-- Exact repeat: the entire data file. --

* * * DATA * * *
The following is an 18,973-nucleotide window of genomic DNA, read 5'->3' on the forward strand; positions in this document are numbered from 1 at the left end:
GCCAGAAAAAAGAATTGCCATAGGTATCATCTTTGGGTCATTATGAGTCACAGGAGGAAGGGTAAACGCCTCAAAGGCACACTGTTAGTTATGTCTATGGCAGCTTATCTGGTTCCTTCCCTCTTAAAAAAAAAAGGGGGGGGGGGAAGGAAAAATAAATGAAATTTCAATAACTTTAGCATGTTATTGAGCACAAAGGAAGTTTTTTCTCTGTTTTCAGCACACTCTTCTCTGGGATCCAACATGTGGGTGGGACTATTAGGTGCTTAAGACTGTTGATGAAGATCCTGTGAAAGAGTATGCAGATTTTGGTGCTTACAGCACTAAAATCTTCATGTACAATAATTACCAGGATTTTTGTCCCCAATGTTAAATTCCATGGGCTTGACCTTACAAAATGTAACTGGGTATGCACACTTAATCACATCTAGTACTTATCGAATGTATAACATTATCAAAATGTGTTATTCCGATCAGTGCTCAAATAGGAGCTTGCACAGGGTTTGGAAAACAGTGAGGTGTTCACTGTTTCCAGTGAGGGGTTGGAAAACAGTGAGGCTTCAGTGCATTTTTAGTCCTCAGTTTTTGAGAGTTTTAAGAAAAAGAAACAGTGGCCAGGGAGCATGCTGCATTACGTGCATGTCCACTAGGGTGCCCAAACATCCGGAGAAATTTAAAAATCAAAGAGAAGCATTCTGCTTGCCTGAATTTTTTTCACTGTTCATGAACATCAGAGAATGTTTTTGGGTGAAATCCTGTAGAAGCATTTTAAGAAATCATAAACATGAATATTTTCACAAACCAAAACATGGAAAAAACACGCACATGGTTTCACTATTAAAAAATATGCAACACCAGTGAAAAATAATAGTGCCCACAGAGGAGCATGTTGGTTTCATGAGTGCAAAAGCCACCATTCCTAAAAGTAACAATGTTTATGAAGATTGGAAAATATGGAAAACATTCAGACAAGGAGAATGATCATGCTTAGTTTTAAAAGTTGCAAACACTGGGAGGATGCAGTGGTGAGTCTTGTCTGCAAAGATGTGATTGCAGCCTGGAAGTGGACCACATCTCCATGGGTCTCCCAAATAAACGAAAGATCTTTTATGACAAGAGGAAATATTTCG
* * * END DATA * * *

The following is an 18,973-nucleotide window of genomic DNA, read 5'->3' on the forward strand; positions in this document are numbered from 1 at the left end:
GCCAGAAAAAAGAATTGCCATAGGTATCATCTTTGGGTCATTATGAGTCACAGGAGGAAGGGTAAACGCCTCAAAGGCACACTGTTAGTTATGTCTATGGCAGCTTATCTGGTTCCTTCCCTCTTAAAAAAAAAAGGGGGGGGGGGAAGGAAAAATAAATGAAATTTCAATAACTTTAGCATGTTATTGAGCACAAAGGAAGTTTTTTCTCTGTTTTCAGCACACTCTTCTCTGGGATCCAACATGTGGGTGGGACTATTAGGTGCTTAAGACTGTTGATGAAGATCCTGTGAAAGAGTATGCAGATTTTGGTGCTTACAGCACTAAAATCTTCATGTACAATAATTACCAGGATTTTTGTCCCCAATGTTAAATTCCATGGGCTTGACCTTACAAAATGTAACTGGGTATGCACACTTAATCACATCTAGTACTTATCGAATGTATAACATTATCAAAATGTGTTATTCCGATCAGTGCTCAAATAGGAGCTTGCACAGGGTTTGGAAAACAGTGAGGTGTTCACTGTTTCCAGTGAGGGGTTGGAAAACAGTGAGGCTTCAGTGCATTTTTAGTCCTCAGTTTTTGAGAGTTTTAAGAAAAAGAAACAGTGGCCAGGGAGCATGCTGCATTACGTGCATGTCCACTAGGGTGCCCAAACATCCGGAGAAATTTAAAAATCAAAGAGAAGCATTCTGCTTGCCTGAATTTTTTTCACTGTTCATGAACATCAGAGAATGTTTTTGGGTGAAATCCTGTAGAAGCATTTTAAGAAATCATAAACATGAATATTTTCACAAACCAAAACATGGAAAAAACACGCACATGGTTTCACTATTAAAAAATATGCAACACCAGTGAAAAATAATAGTGCCCACAGAGGAGCATGTTGGTTTCATGAGTGCAAAAGCCACCATTCCTAAAAGTAACAATGTTTATGAAGATTGGAAAATATGGAAAACATTCAGACAAGGAGAATGATCATGCTTAGTTTTAAAAGTTGCAAACACTGGGAGGATGCAGTGGTGAGTCTTGTCTGCAAAGATGTGATTGCAGCCTGGAAGTGGACCACATCTCCATGGGTCTCCCAAATAAACGAAAGATCTTTTATGACAAGAGGAAATATTTCG